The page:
In this photo taken on Wednesday, Feb. 8, 2012, and provided by China’s Xinhua News Agency, workers load coal onto a train in Jiujiang, east China’s Jiangxi Province. The Nanchang Railway Administration and Shanghai International Port (Group) Company have given priority to coal transportation to ensure power generation during this continuous cold weather period, according to Xinhua News Agency. (AP Photo/Xinhua, Hu Guolin)
Let’s start this week’s review of coal news and commentary with a great and timely piece from Scientific American that was headlined, Retiring Old Coal Plants: Bust or Blessing for Local Communities? It tells us:
Last month, when FirstEnergy Corp. decided to close six coal-fired power plants in its home state of Ohio and two other states, the moves became instant political ammunition for Republicans, who blamed the Obama administration’s environmental regulations for the closures.
Because of the regulations on toxic power plant emissions announced last month by U.S. EPA, “500 hardworking Americans in three states will lose their jobs — not to mention the countless indirect jobs,” asserted Rep. Bill Johnson (R-Ohio).
But the causes for the closures were not quite as simple or as immediate as that. Other forces helped push the FirstEnergy plants to the brink, according to energy experts. They include an underperforming U.S. economy, which is suppressing growth of electricity demand, and the lowest natural gas prices in a dozen years, which have made new gas-fired generation a compelling choice for utilities.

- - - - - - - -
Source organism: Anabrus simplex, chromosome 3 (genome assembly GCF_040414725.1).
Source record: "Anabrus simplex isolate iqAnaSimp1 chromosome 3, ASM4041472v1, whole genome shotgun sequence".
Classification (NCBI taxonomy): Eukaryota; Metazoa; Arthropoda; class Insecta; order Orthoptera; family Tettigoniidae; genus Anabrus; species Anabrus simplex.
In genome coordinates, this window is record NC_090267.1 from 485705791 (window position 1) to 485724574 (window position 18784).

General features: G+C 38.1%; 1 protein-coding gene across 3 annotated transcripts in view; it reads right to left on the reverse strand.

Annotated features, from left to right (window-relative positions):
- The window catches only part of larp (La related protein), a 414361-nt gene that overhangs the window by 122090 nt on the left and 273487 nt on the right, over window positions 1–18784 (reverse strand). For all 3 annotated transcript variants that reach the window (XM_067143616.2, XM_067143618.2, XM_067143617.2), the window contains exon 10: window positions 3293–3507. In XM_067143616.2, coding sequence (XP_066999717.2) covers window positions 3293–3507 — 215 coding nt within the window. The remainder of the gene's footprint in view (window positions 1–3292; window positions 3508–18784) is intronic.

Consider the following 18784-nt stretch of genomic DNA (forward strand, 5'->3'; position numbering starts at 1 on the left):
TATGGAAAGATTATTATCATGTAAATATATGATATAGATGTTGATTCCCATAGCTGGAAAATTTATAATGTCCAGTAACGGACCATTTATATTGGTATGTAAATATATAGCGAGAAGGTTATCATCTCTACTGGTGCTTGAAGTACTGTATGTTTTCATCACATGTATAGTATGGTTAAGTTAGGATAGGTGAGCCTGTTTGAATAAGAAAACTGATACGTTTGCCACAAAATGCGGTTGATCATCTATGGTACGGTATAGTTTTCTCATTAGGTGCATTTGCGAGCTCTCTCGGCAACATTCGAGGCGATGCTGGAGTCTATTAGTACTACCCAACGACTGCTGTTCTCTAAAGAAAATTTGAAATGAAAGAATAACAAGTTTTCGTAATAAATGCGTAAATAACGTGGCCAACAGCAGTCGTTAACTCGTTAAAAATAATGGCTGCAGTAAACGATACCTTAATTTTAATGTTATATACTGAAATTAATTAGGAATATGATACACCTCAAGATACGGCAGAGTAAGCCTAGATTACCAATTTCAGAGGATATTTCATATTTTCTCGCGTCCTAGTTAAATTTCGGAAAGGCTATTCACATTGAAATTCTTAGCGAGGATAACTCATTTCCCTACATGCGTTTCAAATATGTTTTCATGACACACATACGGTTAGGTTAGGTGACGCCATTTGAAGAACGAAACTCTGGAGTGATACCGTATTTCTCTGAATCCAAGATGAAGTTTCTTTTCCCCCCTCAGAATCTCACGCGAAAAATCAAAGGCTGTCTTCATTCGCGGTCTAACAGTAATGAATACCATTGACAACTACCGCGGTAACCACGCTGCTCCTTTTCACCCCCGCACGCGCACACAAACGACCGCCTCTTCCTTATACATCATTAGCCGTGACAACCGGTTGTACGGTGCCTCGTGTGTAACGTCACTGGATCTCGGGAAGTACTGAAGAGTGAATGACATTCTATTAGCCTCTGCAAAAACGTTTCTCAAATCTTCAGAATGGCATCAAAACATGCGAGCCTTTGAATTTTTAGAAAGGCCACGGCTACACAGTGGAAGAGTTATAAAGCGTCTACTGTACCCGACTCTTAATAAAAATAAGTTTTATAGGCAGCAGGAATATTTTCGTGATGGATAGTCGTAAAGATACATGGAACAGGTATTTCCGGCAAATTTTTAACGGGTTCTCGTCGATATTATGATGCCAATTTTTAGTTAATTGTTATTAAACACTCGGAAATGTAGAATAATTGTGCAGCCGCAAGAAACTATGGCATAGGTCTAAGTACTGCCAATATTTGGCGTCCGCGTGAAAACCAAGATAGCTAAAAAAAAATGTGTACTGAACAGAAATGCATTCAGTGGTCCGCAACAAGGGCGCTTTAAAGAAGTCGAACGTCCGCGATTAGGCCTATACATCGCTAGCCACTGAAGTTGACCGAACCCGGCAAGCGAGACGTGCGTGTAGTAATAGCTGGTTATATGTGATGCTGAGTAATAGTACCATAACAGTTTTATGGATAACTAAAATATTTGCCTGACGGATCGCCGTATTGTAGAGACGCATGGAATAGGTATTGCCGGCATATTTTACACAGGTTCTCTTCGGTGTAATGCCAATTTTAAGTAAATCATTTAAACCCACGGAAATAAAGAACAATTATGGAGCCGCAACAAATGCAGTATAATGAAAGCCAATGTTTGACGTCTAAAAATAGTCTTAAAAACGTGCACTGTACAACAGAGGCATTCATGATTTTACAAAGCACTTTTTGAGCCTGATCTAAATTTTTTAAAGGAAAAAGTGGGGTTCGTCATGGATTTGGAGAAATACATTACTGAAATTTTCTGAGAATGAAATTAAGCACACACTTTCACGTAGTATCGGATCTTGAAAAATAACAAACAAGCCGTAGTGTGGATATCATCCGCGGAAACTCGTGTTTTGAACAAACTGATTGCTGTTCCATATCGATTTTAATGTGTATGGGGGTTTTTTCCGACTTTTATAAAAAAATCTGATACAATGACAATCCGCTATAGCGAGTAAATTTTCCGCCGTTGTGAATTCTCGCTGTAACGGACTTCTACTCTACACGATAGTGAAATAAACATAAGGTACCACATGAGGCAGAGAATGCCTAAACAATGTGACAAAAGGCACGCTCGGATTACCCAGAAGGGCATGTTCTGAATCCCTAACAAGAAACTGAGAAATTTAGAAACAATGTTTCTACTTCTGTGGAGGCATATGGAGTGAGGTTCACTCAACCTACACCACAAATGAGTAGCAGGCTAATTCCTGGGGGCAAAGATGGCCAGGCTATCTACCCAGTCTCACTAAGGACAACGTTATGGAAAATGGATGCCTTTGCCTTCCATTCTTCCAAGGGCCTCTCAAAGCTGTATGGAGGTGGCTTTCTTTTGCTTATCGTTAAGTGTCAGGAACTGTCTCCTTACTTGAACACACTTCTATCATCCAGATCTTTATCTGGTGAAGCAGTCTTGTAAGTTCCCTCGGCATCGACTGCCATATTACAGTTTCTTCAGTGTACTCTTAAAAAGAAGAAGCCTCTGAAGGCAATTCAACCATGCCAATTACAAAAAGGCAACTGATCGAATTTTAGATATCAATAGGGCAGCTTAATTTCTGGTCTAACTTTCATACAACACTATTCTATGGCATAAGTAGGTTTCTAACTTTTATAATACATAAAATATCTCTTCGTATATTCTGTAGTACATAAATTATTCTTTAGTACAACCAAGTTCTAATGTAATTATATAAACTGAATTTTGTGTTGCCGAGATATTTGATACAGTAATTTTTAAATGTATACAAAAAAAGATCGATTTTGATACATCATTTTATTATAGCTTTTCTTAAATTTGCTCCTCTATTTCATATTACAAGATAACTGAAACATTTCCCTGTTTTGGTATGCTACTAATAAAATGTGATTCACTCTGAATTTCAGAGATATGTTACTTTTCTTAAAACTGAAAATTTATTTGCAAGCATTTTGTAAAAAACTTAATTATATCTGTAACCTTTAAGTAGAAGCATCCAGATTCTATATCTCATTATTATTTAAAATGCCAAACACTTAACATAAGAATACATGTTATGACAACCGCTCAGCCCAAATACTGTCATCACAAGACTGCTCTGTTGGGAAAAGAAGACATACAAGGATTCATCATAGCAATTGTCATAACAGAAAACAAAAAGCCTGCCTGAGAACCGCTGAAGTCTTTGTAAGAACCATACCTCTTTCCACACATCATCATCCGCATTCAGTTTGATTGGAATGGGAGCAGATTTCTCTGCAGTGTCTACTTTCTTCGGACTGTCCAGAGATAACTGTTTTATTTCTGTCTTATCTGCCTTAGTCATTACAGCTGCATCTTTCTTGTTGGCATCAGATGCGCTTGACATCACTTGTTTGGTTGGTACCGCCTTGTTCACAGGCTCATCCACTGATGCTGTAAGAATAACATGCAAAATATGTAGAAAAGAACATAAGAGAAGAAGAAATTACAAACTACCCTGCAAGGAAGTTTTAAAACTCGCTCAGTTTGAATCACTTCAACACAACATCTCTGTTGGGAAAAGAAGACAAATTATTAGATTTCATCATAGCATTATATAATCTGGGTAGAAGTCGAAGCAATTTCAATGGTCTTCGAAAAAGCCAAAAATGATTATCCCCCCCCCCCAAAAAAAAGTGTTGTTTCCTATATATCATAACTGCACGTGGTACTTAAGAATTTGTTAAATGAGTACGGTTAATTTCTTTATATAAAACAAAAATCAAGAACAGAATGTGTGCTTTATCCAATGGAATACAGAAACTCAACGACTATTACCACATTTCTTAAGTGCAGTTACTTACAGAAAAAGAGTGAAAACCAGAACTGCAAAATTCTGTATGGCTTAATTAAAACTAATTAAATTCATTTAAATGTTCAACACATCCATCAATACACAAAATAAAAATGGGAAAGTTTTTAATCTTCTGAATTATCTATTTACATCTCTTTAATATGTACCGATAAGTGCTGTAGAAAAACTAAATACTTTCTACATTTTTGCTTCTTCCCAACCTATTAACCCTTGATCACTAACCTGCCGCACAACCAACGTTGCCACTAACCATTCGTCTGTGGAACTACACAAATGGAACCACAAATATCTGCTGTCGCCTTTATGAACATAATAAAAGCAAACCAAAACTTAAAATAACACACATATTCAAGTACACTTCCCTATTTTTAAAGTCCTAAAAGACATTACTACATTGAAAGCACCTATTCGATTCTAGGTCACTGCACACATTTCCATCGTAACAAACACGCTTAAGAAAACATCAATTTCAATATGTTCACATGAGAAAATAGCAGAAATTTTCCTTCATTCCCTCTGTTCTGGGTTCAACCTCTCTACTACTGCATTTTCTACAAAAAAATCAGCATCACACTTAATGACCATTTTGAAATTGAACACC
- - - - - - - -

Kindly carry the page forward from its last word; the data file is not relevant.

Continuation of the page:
Plus, there are offsetting benefits. They begin with the potential for many more jobs in drilling, pipelines, steel, tools, chemicals and related industries — employment that will be created thanks to the surge in development of natural gas from the Utica and Marcellus shale deposits running underneath the state’s east side. The benefits also include a substantial reduction in health threats caused by the toxic emissions, EPA says.
It’s a great read, and a piece that West Virginia political leaders should take a minute to consider.
In a somewhat related piece, Bloomberg reported this week:
American Electric Power Co. (AEP), the largest U.S. coal consumer, reduced by 13 percent the amount of coal-fired generation it will shut because of new environmental regulations, saying it may get state support to spend $940 million to keep a Kentucky unit operating.
The company still plans to close power plants with about 5,138 megawatts of capacity, Chief Executive Officer Nick Akins said at an investor conference in New York today. The Columbus, Ohio-based company said in June that new U.S. Environmental Protection Agency rules would force it to retire as much as 5,909 megawatts of capacity.
The difference stems from the company’s decision in December to seek a 31 percent rate increase to fund environmental equipment needed to keep its Big Sandy Unit 2 in Kentucky operating, Akins said later in an interview. State regulators have indicated American Electric may be able to recover from customers the almost $1 billion needed to keep the unit operating, he said.
And since I gave the Sierra Club what-for in a post earlier this week, I thought I’d point everybody to this blog post from Mary Anne Hitt of Sierra’s Beyond Coal Campaign, written in response to FirstEnergy’s announced plant closures in West Virginia: